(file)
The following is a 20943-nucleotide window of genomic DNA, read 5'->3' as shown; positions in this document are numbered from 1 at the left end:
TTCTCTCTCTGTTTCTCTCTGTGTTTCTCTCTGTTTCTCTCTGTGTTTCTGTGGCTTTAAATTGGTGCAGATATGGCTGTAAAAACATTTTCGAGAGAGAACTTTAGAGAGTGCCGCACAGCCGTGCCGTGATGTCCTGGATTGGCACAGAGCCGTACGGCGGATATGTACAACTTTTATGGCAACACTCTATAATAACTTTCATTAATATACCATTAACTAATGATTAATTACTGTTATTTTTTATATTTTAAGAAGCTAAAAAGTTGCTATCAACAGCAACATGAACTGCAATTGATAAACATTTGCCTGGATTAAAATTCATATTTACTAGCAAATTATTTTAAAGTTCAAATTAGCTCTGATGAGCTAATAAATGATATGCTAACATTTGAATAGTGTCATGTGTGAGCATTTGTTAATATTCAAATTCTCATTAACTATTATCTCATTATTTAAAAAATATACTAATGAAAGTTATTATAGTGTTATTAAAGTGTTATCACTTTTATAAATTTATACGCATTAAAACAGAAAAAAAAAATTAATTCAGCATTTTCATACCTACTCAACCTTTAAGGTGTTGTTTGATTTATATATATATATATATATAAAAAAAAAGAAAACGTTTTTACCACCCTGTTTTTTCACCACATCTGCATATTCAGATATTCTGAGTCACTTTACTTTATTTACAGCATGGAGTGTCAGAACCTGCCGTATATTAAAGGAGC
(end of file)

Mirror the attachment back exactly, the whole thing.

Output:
The following is a 20943-nucleotide window of genomic DNA, read 5'->3' as shown; positions in this document are numbered from 1 at the left end:
TTCTCTCTCTGTTTCTCTCTGTGTTTCTCTCTGTTTCTCTCTGTGTTTCTGTGGCTTTAAATTGGTGCAGATATGGCTGTAAAAACATTTTCGAGAGAGAACTTTAGAGAGTGCCGCACAGCCGTGCCGTGATGTCCTGGATTGGCACAGAGCCGTACGGCGGATATGTACAACTTTTATGGCAACACTCTATAATAACTTTCATTAATATACCATTAACTAATGATTAATTACTGTTATTTTTTATATTTTAAGAAGCTAAAAAGTTGCTATCAACAGCAACATGAACTGCAATTGATAAACATTTGCCTGGATTAAAATTCATATTTACTAGCAAATTATTTTAAAGTTCAAATTAGCTCTGATGAGCTAATAAATGATATGCTAACATTTGAATAGTGTCATGTGTGAGCATTTGTTAATATTCAAATTCTCATTAACTATTATCTCATTATTTAAAAAATATACTAATGAAAGTTATTATAGTGTTATTAAAGTGTTATCACTTTTATAAATTTATACGCATTAAAACAGAAAAAAAAAATTAATTCAGCATTTTCATACCTACTCAACCTTTAAGGTGTTGTTTGATTTATATATATATATATATATAAAAAAAAAGAAAACGTTTTTACCACCCTGTTTTTTCACCACATCTGCATATTCAGATATTCTGAGTCACTTTACTTTATTTACAGCATGGAGTGTCAGAACCTGCCGTATATTAAAGGAGC